Anticipating roadblocks before they arise is an everyday concern for project managers.

While issues and problems are routine in project lifecycles, you can still work to prevent them. Conducting a premortem is one way to forecast challenges that could disrupt your team’s productivity. When you envision potential failure scenarios ahead of project kickoff, you can prepare for possible hurdles, deliver better outcomes, and reduce stress on your team.

Learn how premortems can benefit your management process and help you circumnavigate project speedbumps.

What’s a premortem?

A premortem analysis is a way to look ahead to a project’s conclusion, letting you imagine scenarios that could cause your team to miss objectives and fail to deliver quality results. Working backward from the hypothetical point of failure helps you and your team pinpoint potential risks that could derail your progress and prepare solutions for avoiding them.

By proactively identifying and ranking flaws in the project plan, team members can take preventative action to keep work on track and increase the likelihood of success.

Why is a premortem important?

Premortem meetings are unique among other risk assessment tools because they provide a reverse timeline, beginning with a conclusion and working backward rather than chronologically. By flipping perspectives, premortems leverage hindsight to remove bias and reduce overconfidence that could hinder the effectiveness of other risk evaluation techniques. And according to scientist Gary Klein, using the prospective hindsight method improves a team’s ability to identify reasons for future outcomes by 30%.

Premortems also offer:

  • Alignment: By flagging potential risks, team members are more aware of roadblocks and improving contributing factors.
  • Perspective: The premortem exercise gathers a cross-functional team of stakeholders with different experiences and points of view. Participants’ unique perspectives can provide deeper insight into potential challenges.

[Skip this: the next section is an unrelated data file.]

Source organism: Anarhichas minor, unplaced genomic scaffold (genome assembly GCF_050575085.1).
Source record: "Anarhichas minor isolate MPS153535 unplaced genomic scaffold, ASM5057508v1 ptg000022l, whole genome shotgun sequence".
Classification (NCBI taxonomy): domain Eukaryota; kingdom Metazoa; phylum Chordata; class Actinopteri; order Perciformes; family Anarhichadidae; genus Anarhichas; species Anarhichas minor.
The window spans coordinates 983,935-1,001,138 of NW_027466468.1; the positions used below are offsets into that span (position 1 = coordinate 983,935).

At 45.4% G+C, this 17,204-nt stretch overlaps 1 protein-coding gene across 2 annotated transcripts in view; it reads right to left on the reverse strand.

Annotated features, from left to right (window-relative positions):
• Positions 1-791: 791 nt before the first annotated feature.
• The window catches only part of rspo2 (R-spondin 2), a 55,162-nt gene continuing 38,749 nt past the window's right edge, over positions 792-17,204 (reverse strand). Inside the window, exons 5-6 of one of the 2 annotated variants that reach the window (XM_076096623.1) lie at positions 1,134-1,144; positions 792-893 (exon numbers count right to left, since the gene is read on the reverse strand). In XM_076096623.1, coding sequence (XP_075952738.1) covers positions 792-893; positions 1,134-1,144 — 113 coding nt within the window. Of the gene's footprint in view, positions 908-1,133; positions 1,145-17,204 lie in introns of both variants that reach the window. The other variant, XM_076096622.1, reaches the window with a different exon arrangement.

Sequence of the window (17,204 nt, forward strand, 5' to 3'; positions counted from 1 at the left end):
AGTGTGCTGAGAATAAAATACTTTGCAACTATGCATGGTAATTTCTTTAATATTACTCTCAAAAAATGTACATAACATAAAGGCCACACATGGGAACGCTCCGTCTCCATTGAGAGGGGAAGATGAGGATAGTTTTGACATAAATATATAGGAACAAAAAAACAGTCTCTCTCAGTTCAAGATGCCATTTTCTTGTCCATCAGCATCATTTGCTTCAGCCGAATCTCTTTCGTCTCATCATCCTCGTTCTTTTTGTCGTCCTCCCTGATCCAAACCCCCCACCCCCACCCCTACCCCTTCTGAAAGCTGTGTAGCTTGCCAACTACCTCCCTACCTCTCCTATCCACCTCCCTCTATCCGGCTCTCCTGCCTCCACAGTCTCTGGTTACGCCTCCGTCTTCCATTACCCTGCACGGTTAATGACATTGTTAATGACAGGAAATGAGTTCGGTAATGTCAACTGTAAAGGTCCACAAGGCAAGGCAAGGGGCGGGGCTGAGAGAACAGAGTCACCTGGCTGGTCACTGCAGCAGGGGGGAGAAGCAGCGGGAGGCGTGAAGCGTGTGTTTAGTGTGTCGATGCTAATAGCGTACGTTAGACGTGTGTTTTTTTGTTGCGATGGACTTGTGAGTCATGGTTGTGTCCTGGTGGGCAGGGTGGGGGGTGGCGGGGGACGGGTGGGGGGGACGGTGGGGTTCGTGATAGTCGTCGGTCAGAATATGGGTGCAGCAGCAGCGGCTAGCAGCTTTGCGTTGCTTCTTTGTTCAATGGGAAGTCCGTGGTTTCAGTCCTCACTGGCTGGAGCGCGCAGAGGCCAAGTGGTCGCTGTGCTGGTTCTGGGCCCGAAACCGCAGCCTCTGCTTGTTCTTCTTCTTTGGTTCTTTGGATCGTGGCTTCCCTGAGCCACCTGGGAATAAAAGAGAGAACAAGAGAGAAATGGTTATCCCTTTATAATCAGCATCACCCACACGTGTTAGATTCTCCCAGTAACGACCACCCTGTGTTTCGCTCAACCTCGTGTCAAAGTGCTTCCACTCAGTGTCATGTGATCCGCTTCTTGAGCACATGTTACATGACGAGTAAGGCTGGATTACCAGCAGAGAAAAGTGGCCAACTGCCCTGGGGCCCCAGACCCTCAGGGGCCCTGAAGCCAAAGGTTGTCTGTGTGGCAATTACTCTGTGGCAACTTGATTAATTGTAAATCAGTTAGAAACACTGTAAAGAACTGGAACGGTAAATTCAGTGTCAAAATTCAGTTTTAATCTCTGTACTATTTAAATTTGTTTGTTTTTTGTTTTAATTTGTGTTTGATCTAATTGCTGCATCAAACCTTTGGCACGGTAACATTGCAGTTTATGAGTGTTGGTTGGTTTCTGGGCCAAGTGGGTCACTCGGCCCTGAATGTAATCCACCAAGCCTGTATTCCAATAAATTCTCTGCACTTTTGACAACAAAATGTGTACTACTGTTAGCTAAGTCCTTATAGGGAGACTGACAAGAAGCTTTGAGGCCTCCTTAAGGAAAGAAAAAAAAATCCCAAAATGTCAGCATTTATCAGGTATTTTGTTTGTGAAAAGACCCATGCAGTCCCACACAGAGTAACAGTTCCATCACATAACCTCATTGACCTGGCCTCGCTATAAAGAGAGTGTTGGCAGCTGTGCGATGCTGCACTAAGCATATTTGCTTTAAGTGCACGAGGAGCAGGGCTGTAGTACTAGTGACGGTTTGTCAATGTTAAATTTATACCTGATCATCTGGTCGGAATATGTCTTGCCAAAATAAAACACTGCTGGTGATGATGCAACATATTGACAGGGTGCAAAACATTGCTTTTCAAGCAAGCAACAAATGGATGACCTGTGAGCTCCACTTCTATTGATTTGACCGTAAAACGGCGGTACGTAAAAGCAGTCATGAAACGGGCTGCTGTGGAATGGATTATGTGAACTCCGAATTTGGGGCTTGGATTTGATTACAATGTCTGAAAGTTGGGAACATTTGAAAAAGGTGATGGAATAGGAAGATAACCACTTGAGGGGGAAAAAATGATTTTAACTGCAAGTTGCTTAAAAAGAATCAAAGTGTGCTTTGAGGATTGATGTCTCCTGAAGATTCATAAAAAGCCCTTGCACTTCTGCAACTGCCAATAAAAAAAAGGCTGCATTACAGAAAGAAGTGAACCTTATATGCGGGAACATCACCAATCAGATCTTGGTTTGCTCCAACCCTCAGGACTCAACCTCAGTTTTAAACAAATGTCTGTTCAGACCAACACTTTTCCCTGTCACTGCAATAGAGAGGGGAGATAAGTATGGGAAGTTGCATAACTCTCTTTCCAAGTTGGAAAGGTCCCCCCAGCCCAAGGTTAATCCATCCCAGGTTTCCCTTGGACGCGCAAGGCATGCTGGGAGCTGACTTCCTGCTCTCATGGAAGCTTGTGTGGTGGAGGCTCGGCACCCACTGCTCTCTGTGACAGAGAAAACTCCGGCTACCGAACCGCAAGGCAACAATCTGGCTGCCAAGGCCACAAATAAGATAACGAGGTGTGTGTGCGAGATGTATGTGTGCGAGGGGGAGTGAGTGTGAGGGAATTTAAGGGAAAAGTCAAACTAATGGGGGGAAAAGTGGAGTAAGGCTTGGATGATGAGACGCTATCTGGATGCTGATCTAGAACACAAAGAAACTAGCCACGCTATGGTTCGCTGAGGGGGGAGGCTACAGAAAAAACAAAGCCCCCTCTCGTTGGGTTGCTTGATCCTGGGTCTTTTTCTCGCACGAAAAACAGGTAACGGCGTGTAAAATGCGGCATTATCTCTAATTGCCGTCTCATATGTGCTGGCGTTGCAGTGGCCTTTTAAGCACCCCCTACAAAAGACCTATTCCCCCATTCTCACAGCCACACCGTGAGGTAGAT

• Reduced stigma: Team members are often reluctant to bring up the possibility of project failure. By discussing scenarios where failure has already occurred, stakeholders might feel more confident voicing their concerns.
  • Unrestricted expression: Premortems encourage participants to become devil’s advocates, reducing the effect of groupthink on the project plan and promoting out-of-the-box creativity.

Who is involved in a premortem?

Managers conduct premortems with the core team, cross-functional working partners, and anyone with insight into project failure. Inviting as many internal perspectives as possible ensures a robust analysis to identify more risks and implement prevention strategies.

External sponsors and executive stakeholders don’t need to be involved because they’re less active in day-to-day project activities. If you aren’t sure who to invite, create or consult a RACI chart.

Premortems versus postmortems

When dealing with mortems, pre and post are separate functions with very different goals.

A premortem occurs before project launch. It aims to proactively assess the risk of failure and implement a plan to avoid adverse outcomes.

Conversely, postmortems evaluate the entire project development process, issue log, and outcomes upon delivery. The exercise prompts a discussion about what went right, what went wrong, and the lessons learned so that teams avoid repeating the same mistakes.

Premortem versus project risk management

In project management, risk assessment and premortem exercises are very similar, helping identify and prevent adverse consequences arising from unaddressed risks.

The primary difference between the two processes is their approach.

Project risk assessment uses a risk register to document and monitor potential threats. If a risk becomes a reality, the team has an action plan to mitigate the effect with minimal business impact.

Premortems are less about identifying and managing risks than creatively visualizing threats to a project’s ultimate success. They let the team conceptualize proactive ways to avoid a negative overall outcome or reduce the likelihood of problems. During the exercise, the project manager logs these steps in a project risk management plan.

How to conduct a project premortem: 7 steps

You should hold your premortem meeting once the project plan is in place. The brainstorming and prioritization process should take 1–3 hours depending on the project’s complexity, so ask participants to block off the required time.

1. Prepare